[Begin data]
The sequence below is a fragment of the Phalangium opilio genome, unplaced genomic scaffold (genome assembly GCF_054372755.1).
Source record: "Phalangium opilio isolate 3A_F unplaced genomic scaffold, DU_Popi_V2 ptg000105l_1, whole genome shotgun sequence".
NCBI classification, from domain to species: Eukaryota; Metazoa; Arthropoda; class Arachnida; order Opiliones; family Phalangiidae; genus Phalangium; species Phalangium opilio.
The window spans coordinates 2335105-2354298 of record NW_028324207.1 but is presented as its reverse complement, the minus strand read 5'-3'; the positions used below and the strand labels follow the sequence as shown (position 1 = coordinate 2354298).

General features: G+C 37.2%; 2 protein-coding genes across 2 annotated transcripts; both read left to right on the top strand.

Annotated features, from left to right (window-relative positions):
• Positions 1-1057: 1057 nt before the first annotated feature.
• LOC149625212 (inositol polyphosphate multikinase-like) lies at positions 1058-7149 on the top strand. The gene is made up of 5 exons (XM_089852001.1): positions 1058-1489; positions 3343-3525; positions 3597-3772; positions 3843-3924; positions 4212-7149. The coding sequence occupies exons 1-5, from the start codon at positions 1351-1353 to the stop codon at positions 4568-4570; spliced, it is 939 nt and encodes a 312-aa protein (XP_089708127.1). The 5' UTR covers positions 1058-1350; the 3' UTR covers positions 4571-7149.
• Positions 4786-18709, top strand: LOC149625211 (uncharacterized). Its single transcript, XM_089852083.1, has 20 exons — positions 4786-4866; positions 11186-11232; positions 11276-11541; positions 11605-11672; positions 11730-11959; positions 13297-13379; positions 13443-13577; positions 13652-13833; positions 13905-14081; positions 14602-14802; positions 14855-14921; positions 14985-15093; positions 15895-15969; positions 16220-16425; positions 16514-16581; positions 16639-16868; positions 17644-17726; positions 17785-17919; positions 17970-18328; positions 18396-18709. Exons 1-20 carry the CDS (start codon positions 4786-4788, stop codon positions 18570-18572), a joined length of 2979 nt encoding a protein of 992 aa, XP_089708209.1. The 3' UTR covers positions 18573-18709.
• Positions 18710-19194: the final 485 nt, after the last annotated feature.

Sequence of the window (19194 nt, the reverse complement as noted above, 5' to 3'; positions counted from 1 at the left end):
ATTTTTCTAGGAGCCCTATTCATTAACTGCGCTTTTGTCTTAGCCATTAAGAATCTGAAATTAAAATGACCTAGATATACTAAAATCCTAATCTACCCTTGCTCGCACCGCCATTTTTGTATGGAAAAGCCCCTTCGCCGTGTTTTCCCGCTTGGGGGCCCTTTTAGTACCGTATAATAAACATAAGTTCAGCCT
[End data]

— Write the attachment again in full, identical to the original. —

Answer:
The sequence below is a fragment of the Phalangium opilio genome, unplaced genomic scaffold (genome assembly GCF_054372755.1).
Source record: "Phalangium opilio isolate 3A_F unplaced genomic scaffold, DU_Popi_V2 ptg000105l_1, whole genome shotgun sequence".
NCBI classification, from domain to species: Eukaryota; Metazoa; Arthropoda; class Arachnida; order Opiliones; family Phalangiidae; genus Phalangium; species Phalangium opilio.
The window spans coordinates 2335105-2354298 of record NW_028324207.1 but is presented as its reverse complement, the minus strand read 5'-3'; the positions used below and the strand labels follow the sequence as shown (position 1 = coordinate 2354298).

General features: G+C 37.2%; 2 protein-coding genes across 2 annotated transcripts; both read left to right on the top strand.

Annotated features, from left to right (window-relative positions):
• Positions 1-1057: 1057 nt before the first annotated feature.
• LOC149625212 (inositol polyphosphate multikinase-like) lies at positions 1058-7149 on the top strand. The gene is made up of 5 exons (XM_089852001.1): positions 1058-1489; positions 3343-3525; positions 3597-3772; positions 3843-3924; positions 4212-7149. The coding sequence occupies exons 1-5, from the start codon at positions 1351-1353 to the stop codon at positions 4568-4570; spliced, it is 939 nt and encodes a 312-aa protein (XP_089708127.1). The 5' UTR covers positions 1058-1350; the 3' UTR covers positions 4571-7149.
• Positions 4786-18709, top strand: LOC149625211 (uncharacterized). Its single transcript, XM_089852083.1, has 20 exons — positions 4786-4866; positions 11186-11232; positions 11276-11541; positions 11605-11672; positions 11730-11959; positions 13297-13379; positions 13443-13577; positions 13652-13833; positions 13905-14081; positions 14602-14802; positions 14855-14921; positions 14985-15093; positions 15895-15969; positions 16220-16425; positions 16514-16581; positions 16639-16868; positions 17644-17726; positions 17785-17919; positions 17970-18328; positions 18396-18709. Exons 1-20 carry the CDS (start codon positions 4786-4788, stop codon positions 18570-18572), a joined length of 2979 nt encoding a protein of 992 aa, XP_089708209.1. The 3' UTR covers positions 18573-18709.
• Positions 18710-19194: the final 485 nt, after the last annotated feature.

Sequence of the window (19194 nt, the reverse complement as noted above, 5' to 3'; positions counted from 1 at the left end):
ATTTTTCTAGGAGCCCTATTCATTAACTGCGCTTTTGTCTTAGCCATTAAGAATCTGAAATTAAAATGACCTAGATATACTAAAATCCTAATCTACCCTTGCTCGCACCGCCATTTTTGTATGGAAAAGCCCCTTCGCCGTGTTTTCCCGCTTGGGGGCCCTTTTAGTACCGTATAATAAACATAAGTTCAGCCT